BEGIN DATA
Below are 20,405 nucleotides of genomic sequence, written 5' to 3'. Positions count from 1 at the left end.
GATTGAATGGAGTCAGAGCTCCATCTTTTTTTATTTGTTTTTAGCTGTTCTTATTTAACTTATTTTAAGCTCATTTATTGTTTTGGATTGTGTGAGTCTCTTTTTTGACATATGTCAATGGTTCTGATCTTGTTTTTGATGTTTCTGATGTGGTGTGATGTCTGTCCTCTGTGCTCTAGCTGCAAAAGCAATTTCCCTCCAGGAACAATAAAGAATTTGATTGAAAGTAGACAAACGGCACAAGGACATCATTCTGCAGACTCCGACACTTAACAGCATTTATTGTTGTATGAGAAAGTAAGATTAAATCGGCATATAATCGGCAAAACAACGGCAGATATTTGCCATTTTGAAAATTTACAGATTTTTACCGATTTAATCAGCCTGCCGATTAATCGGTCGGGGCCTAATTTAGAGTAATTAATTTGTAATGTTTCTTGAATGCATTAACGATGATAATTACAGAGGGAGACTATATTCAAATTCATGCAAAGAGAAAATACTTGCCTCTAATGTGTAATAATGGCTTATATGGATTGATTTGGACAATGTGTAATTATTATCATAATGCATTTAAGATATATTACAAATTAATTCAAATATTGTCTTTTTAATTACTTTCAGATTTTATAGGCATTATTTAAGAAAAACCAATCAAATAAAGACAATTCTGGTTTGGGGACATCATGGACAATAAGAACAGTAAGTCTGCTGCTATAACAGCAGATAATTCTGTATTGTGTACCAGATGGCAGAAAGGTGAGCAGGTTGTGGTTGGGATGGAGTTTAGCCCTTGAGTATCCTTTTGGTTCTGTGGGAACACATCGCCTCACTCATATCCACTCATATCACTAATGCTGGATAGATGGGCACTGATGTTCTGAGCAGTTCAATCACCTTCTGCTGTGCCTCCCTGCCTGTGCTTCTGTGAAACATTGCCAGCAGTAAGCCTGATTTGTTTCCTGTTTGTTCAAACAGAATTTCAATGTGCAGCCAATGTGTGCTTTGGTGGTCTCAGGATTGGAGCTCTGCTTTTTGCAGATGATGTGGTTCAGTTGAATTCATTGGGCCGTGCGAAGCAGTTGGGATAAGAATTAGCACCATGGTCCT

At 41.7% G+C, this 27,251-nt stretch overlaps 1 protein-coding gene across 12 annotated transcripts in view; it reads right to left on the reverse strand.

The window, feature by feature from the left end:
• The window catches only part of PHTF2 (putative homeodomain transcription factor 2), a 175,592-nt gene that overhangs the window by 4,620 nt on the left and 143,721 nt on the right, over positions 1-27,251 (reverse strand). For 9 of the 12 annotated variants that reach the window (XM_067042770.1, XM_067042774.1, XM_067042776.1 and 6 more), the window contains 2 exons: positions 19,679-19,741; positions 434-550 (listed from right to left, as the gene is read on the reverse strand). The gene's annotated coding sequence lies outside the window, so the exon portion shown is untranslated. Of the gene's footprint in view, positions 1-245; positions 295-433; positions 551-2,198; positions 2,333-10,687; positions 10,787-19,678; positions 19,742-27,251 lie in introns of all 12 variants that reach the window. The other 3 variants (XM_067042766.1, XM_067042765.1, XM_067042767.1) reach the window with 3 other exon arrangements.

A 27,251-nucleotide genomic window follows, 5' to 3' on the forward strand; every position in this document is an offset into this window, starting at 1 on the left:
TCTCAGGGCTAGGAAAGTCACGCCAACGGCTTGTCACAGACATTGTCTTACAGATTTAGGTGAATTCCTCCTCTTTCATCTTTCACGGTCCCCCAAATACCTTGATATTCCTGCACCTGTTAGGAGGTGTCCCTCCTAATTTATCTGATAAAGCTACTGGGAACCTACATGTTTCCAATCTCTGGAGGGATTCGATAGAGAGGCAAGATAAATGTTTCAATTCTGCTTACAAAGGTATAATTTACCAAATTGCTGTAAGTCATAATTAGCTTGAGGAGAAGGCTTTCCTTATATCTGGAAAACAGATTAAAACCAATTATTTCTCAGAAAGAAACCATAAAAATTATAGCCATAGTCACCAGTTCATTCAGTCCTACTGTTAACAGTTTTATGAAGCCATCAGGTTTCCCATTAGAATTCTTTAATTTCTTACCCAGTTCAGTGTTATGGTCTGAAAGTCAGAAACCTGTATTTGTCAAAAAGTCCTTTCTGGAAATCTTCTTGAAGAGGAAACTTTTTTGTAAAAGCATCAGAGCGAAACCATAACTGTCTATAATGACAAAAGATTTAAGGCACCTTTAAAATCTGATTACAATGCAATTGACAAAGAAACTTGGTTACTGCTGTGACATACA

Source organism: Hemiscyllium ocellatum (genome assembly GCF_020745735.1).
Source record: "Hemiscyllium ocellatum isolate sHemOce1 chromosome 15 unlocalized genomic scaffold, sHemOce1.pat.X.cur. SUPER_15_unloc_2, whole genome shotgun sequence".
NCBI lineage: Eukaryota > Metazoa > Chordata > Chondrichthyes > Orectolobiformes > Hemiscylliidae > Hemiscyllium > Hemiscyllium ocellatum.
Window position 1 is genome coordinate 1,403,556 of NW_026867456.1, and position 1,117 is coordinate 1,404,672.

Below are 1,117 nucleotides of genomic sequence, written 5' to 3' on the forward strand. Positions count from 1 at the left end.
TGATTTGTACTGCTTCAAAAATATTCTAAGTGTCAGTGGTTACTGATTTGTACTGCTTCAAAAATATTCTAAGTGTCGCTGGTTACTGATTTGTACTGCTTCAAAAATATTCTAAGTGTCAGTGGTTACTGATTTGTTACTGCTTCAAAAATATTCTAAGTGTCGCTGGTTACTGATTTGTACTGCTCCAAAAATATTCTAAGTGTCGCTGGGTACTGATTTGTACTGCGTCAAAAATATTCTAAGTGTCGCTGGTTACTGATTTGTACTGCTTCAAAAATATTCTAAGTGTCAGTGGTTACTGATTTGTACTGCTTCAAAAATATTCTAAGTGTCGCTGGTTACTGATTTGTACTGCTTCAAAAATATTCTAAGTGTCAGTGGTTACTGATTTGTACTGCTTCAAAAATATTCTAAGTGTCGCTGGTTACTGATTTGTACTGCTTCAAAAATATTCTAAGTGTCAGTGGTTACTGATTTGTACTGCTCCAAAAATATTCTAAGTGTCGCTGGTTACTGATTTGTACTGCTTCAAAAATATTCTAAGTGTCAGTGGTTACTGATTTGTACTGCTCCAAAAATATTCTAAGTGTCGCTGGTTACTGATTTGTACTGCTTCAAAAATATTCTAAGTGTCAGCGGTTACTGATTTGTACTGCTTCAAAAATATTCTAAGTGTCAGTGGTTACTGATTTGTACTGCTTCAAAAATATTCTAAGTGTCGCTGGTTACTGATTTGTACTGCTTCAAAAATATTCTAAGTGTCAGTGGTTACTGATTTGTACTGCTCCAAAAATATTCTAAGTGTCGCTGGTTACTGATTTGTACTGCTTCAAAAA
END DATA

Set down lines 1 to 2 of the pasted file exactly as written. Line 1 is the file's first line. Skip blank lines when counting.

Below are 20,405 nucleotides of genomic sequence, written 5' to 3'. Positions count from 1 at the left end.
GATTGAATGGAGTCAGAGCTCCATCTTTTTTTATTTGTTTTTAGCTGTTCTTATTTAACTTATTTTAAGCTCATTTATTGTTTTGGATTGTGTGAGTCTCTTTTTTGACATATGTCAATGGTTCTGATCTTGTTTTTGATGTTTCTGATGTGGTGTGATGTCTGTCCTCTGTGCTCTAGCTGCAAAAGCAATTTCCCTCCAGGAACAATAAAGAATTTGATTGAAAGTAGACAAACGGCACAAGGACATCATTCTGCAGACTCCGACACTTAACAGCATTTATTGTTGTATGAGAAAGTAAGATTAAATCGGCATATAATCGGCAAAACAACGGCAGATATTTGCCATTTTGAAAATTTACAGATTTTTACCGATTTAATCAGCCTGCCGATTAATCGGTCGGGGCCTAATTTAGAGTAATTAATTTGTAATGTTTCTTGAATGCATTAACGATGATAATTACAGAGGGAGACTATATTCAAATTCATGCAAAGAGAAAATACTTGCCTCTAATGTGTAATAATGGCTTATATGGATTGATTTGGACAATGTGTAATTATTATCATAATGCATTTAAGATATATTACAAATTAATTCAAATATTGTCTTTTTAATTACTTTCAGATTTTATAGGCATTATTTAAGAAAAACCAATCAAATAAAGACAATTCTGGTTTGGGGACATCATGGACAATAAGAACAGTAAGTCTGCTGCTATAACAGCAGATAATTCTGTATTGTGTACCAGATGGCAGAAAGGTGAGCAGGTTGTGGTTGGGATGGAGTTTAGCCCTTGAGTATCCTTTTGGTTCTGTGGGAACACATCGCCTCACTCATATCCACTCATATCACTAATGCTGGATAGATGGGCACTGATGTTCTGAGCAGTTCAATCACCTTCTGCTGTGCCTCCCTGCCTGTGCTTCTGTGAAACATTGCCAGCAGTAAGCCTGATTTGTTTCCTGTTTGTTCAAACAGAATTTCAATGTGCAGCCAATGTGTGCTTTGGTGGTCTCAGGATTGGAGCTCTGCTTTTTGCAGATGATGTGGTTCAGTTGAATTCATTGGGCCGTGCGAAGCAGTTGGGATAAGAATTAGCACCATGGTCCT